One of the new techniques that many police agencies are now using in their oral boards is called behavioral interviewing. Behavioral Interviewing works on the premise that your past behavior in a situation will be the best predictor of how you will behave in the future. If you are not familiar with this interviewing style, you may be caught off guard and will be unprepared for your interview. Therefore, take a few minutes to watch this video rather than trying to memorize thousands of possible police oral board questions. The odds of a specific interview question being asked during your interview are generally slim. If you instead take the time to learn about this style of interviewing, you will be prepared for most police interview questions in that you already know the philosophy behind them.
“Behavioral Interviewing” style questions often come up most often as the scenario questions in entry level police job interviews and have replaced the more traditional “what-if” scenarios.
In the past, the oral board panelists would describe a common scenario or situation for you and ask you to describe how you would respond in real life to this hypothetical scenario. The problem is interview experts found that job candidates would provide an “ideal response” in their job interview and not one which described what they would actually do in real life.
Interview experts instead believe that asking the candidate about a personal situation that actually happened to them in the past is much more telling and an accurate predictor of how this candidate will behave in the future.
For example, a few common behavioral interview questions you might encounter in a police hiring interview are:
Tell us about a time you encountered a difficult situation? How did you handle it and what was the end result?
Describe a time you had a conflict with a supervisor or co-worker. What happened and how did you resolve the conflict?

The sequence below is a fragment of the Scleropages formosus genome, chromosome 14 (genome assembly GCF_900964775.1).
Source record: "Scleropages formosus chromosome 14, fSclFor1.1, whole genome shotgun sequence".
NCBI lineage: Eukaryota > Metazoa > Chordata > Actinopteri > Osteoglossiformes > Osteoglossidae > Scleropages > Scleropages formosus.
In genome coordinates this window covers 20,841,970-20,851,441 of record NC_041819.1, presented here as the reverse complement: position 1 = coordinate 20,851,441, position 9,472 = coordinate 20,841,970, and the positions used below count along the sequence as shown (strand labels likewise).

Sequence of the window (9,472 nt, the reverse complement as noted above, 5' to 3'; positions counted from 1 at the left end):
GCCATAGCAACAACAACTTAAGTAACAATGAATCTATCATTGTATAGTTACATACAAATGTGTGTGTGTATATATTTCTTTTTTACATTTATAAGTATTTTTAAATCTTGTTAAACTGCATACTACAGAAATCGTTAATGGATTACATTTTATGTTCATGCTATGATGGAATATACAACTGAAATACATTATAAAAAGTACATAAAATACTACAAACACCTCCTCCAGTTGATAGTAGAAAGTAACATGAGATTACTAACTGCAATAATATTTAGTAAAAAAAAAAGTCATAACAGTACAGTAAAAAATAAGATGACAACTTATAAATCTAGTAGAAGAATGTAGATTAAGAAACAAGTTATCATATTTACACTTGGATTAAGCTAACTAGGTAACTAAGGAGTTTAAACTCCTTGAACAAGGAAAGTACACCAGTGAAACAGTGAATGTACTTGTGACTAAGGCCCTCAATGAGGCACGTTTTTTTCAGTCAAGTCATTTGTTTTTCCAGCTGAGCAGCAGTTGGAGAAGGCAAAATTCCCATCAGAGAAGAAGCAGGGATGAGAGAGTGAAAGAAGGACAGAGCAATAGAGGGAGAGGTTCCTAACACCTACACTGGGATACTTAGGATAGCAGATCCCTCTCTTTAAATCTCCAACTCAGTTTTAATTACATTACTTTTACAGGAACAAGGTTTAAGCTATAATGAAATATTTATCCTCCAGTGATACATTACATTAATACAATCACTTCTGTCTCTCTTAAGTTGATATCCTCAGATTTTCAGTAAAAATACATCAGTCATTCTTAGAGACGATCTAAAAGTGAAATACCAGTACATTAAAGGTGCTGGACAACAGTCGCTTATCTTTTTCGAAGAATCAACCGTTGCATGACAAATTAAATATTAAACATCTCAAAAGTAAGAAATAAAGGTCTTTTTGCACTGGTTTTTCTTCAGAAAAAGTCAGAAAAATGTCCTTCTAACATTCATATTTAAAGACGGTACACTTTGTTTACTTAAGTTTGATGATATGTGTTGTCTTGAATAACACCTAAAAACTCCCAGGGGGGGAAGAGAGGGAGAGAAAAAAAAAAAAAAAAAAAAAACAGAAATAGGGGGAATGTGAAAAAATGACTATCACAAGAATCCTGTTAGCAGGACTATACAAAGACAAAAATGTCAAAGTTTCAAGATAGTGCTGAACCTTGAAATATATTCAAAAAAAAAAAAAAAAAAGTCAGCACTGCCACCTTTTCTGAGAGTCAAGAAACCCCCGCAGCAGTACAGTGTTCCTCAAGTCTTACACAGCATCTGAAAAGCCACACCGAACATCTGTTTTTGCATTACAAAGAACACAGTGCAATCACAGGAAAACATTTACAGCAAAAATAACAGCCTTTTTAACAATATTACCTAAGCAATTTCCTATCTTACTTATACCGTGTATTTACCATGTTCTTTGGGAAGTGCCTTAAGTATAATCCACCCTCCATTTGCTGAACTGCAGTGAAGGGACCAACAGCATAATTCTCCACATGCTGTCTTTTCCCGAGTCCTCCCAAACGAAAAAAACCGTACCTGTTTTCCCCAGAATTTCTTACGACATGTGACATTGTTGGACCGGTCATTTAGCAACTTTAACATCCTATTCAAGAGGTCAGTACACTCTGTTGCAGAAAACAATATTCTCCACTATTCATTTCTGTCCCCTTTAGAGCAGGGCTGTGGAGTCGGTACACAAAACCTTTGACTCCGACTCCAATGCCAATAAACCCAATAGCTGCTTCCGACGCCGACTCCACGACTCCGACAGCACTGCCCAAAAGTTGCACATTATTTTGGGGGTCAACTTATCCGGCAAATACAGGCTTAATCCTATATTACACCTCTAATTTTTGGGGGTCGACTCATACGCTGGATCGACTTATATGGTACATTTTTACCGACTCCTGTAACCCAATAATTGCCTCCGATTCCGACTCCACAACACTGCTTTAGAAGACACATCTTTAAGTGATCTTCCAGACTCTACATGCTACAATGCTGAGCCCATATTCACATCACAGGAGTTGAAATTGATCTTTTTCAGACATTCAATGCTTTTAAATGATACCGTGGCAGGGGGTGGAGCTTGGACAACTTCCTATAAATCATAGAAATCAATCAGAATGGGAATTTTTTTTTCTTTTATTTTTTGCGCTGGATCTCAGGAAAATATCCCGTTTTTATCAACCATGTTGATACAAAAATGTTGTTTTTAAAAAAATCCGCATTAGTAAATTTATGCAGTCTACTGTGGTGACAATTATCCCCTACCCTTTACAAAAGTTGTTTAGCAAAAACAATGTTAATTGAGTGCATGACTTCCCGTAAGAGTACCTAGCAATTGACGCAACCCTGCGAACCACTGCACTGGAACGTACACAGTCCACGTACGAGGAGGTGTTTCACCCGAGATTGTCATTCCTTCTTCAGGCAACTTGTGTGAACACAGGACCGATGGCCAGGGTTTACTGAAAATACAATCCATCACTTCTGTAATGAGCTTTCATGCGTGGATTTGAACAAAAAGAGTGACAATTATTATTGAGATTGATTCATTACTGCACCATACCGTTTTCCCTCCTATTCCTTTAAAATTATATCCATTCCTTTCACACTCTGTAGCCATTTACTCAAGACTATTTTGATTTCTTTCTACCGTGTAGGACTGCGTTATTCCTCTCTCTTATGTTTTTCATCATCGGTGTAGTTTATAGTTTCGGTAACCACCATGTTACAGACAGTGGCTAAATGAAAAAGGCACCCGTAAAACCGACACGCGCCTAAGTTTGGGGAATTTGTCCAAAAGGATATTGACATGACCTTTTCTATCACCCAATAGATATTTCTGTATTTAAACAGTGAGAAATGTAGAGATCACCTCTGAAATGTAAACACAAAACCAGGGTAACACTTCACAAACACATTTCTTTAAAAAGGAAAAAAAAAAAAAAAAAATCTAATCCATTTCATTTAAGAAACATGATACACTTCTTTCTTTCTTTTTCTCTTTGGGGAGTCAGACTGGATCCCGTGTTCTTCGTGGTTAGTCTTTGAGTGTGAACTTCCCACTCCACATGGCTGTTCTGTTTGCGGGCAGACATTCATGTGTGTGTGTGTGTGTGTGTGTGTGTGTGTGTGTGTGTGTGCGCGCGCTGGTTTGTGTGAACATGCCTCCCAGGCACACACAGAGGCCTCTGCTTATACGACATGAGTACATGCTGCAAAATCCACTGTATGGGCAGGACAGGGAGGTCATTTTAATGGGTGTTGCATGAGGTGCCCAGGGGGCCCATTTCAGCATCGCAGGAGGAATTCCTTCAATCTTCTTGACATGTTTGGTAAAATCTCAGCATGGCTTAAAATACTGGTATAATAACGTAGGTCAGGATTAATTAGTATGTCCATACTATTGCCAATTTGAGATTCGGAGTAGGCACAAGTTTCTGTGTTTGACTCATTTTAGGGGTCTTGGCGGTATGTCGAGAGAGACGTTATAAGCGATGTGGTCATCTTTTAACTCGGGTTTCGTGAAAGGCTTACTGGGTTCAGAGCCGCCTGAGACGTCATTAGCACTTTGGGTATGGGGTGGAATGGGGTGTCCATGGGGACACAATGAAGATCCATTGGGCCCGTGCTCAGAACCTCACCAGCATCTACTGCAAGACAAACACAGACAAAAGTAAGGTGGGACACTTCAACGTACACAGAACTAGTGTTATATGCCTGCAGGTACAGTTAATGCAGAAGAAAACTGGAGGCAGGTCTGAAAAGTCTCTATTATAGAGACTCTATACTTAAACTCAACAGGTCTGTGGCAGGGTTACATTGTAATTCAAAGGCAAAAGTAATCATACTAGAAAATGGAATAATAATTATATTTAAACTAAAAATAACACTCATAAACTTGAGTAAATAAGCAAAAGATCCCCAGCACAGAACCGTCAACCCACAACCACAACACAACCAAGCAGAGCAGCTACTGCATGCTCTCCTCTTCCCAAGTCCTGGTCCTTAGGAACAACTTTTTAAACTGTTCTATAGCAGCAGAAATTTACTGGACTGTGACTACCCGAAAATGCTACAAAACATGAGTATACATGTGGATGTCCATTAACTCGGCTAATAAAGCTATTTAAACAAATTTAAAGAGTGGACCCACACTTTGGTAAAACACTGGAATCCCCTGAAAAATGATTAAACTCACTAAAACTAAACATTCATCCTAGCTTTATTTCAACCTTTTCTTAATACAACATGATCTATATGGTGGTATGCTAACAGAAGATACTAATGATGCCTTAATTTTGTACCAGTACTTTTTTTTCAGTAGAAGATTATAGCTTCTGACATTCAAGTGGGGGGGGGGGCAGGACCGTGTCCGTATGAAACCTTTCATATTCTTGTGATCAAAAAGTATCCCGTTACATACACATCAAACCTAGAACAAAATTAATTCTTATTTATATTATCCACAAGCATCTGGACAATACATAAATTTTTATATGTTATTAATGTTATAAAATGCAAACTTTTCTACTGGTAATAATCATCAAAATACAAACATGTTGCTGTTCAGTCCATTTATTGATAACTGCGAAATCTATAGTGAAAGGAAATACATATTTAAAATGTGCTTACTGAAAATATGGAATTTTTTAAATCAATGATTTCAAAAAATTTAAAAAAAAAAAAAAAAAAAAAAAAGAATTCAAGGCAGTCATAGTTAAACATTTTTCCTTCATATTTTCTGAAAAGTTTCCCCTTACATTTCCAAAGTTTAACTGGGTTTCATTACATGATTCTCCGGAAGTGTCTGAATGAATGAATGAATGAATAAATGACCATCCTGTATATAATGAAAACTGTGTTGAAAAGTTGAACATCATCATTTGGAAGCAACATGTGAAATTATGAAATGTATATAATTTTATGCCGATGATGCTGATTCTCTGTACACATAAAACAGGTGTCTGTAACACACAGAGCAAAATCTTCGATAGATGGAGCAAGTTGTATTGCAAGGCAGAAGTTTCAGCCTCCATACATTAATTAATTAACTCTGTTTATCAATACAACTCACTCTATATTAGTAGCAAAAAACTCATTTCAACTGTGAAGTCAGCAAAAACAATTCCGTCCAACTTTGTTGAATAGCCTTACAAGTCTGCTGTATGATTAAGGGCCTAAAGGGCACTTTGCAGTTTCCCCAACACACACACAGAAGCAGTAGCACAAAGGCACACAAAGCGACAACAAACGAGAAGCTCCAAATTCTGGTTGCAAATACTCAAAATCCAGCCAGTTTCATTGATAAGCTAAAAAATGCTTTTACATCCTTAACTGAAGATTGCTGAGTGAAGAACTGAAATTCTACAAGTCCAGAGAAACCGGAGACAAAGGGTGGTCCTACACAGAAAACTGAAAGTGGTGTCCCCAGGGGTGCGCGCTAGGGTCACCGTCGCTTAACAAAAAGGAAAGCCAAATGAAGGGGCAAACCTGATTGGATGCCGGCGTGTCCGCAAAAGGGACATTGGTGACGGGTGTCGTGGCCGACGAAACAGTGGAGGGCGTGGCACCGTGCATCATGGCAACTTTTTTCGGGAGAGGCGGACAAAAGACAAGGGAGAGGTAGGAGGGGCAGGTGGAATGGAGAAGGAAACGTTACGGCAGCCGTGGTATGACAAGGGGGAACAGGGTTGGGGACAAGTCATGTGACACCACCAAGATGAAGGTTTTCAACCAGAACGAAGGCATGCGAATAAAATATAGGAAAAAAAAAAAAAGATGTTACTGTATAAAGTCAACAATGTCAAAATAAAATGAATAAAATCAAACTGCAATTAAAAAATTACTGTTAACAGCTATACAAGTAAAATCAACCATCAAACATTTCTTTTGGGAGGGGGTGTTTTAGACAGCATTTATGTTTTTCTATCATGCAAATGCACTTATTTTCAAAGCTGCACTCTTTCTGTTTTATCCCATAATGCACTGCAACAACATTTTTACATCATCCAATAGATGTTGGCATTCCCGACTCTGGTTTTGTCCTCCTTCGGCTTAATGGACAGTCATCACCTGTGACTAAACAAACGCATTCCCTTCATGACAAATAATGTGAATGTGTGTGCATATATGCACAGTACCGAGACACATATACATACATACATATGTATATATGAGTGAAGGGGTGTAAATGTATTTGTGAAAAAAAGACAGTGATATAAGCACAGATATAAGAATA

If you’re already nervous in your police interview, the last thing you want to do is have to think of a situation that will make for a good example about your decision making skills. This is something you need to plan out in advance and preparation is your key to success.
What if you can’t think of something in a pinch?
It makes it look like you haven’t handled difficult situations and are not prepared for the challenges of the police job.
Candidates who don’t do well on this kind of scenario often talk about a difficult situation, but they don’t usually handle it very well. They don’t discuss using any problem solving skills and this is not what police agencies are looking for.
The difficult situation you use as an example can be anything and doesn’t have to be anything crazy. But you do have to demonstrate good problem solving skills.
Let’s break down a simple problem solving strategy for you to use in you police oral interview.
Identify the problem.
Talk about some different ways you could have handled the problem
Talk about how you evaluated all your options and why you choose the option you did.
Talk about any lessons you learned in the process and your growth for future challenges.
This last step is what really sets apart a good answer from a great answer. Don’t be afraid of using an example where you make a minor mistake and learn a valuable lesson from it. Sincerely demonstrating this kind of personal growth in an interview screams maturity and will get the interview panel excited about you as a candidate.
You might be tempted to pick an easy situation where you handled things perfectly, but an example that shows growth is your best pick every time. These are the behaviors they are looking for (growth, maturity, and good decision making skills.)
We hope this helps you better understand the behavioral interviewing technique and it helps you ace your upcoming interview.